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Is Australia’s Pilbara Gold Rush Worth The Hype?

Kitco News

Is Australia’s Pilbara Gold Rush Worth The Hype?

(Kitco News) - ‘Real caution’ is advised when it comes to Australia’s latest gold rush, according to Melbourne-based gold mining consultants, which say that only time will tell if any of the new ventures pan out.

“It is good to see such interest in gold exploration locally but real caution is needed,” Sandra Close, managing director of Surbiton Associates, said in a release published on Sunday.

“It is very early days and despite the publicity, there is a great difference between an exploration play and a successful mining venture. Exploration is a risky and expensive business,” Close noted.

All the hype around the gold rush in Western Australia’s Pilbara region is understandable as more than 25 publicly listed companies are scouring the region for gold, the media release pointed out.

“The target is gold that occurs in conglomerates – sedimentary rocks composed of rounded pebbles in a finer grained matrix. Rocks of a similar type and age in the Witwatersrand basin host the major gold deposits which have been the source of much of South Africa’s wealth for more than 100 years,” Close explained.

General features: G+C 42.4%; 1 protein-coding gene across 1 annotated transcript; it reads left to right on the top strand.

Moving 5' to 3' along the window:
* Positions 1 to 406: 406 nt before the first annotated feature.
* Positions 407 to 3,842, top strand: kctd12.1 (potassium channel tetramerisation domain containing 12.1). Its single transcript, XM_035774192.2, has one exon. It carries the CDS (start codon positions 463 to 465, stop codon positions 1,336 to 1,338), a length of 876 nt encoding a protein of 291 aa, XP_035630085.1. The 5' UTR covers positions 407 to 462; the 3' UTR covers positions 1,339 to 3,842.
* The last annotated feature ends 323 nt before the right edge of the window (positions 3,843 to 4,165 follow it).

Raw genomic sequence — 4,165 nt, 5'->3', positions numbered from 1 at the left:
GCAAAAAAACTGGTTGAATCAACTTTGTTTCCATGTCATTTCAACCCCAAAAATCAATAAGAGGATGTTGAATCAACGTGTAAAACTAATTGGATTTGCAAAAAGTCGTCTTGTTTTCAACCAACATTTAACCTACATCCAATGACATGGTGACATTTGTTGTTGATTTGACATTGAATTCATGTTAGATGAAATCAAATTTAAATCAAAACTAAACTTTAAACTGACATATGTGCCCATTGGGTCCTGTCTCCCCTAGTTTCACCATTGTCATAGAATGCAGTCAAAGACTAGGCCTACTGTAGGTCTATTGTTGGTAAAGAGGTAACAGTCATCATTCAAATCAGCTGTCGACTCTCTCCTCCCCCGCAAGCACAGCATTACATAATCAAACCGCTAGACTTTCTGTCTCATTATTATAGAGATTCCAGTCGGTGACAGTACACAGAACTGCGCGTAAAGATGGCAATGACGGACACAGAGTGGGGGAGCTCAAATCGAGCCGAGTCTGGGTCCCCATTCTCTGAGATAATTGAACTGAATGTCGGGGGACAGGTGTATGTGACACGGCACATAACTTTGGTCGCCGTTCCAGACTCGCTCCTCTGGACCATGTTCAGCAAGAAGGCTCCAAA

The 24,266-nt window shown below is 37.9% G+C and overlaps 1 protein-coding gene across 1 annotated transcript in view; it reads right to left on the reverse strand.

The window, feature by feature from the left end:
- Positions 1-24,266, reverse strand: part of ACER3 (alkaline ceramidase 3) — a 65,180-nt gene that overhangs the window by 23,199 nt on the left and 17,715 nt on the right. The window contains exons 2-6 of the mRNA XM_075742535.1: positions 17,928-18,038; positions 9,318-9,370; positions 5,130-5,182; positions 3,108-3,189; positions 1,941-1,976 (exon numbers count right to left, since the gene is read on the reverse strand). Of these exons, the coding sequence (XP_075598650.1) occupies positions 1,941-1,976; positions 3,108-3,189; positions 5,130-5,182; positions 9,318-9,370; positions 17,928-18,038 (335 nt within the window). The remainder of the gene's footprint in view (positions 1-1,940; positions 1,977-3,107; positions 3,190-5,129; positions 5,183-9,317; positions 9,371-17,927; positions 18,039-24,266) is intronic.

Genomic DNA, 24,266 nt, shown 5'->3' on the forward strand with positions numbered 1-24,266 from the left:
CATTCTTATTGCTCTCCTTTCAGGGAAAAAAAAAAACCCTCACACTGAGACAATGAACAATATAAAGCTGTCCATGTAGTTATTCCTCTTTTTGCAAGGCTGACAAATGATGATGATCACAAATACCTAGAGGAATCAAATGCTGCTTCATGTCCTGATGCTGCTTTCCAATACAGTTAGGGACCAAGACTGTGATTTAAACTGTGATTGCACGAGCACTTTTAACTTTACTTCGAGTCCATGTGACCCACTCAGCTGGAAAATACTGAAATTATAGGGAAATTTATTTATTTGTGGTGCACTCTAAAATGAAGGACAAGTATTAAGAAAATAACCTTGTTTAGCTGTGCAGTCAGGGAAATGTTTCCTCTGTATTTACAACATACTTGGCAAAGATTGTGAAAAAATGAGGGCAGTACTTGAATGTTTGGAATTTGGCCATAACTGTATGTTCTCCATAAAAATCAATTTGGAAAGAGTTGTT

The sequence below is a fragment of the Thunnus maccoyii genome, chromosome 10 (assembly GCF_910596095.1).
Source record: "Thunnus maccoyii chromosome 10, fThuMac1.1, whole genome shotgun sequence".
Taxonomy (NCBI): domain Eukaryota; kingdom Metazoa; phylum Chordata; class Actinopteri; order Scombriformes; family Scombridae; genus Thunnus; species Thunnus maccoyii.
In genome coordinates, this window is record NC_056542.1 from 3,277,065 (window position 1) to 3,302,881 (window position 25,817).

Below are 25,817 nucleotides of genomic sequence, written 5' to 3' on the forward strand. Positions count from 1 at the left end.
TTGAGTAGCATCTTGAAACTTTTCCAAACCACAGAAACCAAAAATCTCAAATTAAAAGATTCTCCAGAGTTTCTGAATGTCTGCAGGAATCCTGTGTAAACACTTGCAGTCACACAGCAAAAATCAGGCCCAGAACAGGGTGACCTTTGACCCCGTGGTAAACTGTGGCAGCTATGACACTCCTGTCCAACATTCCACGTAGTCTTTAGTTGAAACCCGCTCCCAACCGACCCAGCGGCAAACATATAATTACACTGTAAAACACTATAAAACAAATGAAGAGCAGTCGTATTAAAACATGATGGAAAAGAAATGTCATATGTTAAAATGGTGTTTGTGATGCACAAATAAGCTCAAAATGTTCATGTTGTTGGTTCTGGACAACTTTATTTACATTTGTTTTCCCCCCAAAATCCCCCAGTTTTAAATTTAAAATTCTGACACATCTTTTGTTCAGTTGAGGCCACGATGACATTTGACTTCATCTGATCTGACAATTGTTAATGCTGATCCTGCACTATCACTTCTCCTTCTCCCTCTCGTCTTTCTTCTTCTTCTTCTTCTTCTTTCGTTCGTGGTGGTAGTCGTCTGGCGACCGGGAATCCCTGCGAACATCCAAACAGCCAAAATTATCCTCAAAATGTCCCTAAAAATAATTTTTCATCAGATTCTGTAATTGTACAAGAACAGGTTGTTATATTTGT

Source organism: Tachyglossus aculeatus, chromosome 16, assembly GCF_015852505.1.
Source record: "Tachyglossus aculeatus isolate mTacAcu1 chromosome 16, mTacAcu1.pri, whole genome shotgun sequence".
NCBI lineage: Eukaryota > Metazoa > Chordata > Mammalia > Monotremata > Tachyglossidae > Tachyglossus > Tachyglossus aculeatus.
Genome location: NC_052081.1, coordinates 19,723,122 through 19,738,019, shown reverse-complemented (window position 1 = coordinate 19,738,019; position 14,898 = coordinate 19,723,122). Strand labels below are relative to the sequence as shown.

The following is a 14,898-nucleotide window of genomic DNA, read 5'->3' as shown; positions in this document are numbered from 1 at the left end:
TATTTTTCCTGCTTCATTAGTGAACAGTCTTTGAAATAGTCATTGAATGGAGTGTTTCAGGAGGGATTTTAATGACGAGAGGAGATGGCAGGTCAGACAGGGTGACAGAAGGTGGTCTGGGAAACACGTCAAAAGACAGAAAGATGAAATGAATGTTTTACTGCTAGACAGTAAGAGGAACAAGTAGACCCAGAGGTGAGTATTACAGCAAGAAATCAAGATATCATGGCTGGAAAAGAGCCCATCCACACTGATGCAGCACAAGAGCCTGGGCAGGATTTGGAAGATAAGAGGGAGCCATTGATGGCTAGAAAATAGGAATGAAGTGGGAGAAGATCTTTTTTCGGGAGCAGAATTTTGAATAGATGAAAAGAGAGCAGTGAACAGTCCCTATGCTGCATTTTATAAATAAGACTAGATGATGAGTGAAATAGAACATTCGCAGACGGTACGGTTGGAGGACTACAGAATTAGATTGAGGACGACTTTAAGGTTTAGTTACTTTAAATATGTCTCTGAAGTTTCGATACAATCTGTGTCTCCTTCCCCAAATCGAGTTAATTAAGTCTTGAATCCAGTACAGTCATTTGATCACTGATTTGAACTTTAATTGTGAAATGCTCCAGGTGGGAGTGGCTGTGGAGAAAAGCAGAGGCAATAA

Important to keep in mind is that Pilbara was already tested for similar deposits in the late 1970s and the first half of the 1980s by one of Australia’s distinguished mineral explorers, Mark Creasy, who found that the “overall grades were too low to support economic development.”

“Despite the parallels, the latest search in the Pilbara should be kept in perspective … These types of occurrences involve one of the classic challenges of sampling, the problem of the ‘nugget effect’,” Close said.

The ‘nugget effect’ refers to assumptions made by explorers when sampling an area — finding or not finding a nugget in the sample sometimes leads experts to a wrong conclusion about the actual mineral composition of the land.

“Dealing with the ‘nugget effect’ is an expensive and time consuming business,” Close pointed out. “Such exploration involves collecting and processing a large number of large samples in order to obtain reliable results.”

Overall, gold production in Australia remained “relatively steady” in Q3, totaling 74.1 tonnes, which is 1.4% less than in the previous quarter. “It was the usual case of swings and roundabouts,” Close said.

Surbiton Associates also discussed Western Australia’s failure to introduce a 50% increase in gold royalty for the second time, noting that there is a lack of understanding around the effects of cost increases.

“I am all in favor of a fair return to the community for the minerals they own,” Close said. “But it makes little sense to increase the royalty so that the economic cut-off grade rises and gold is left in the ground that was previously economic to mine.”

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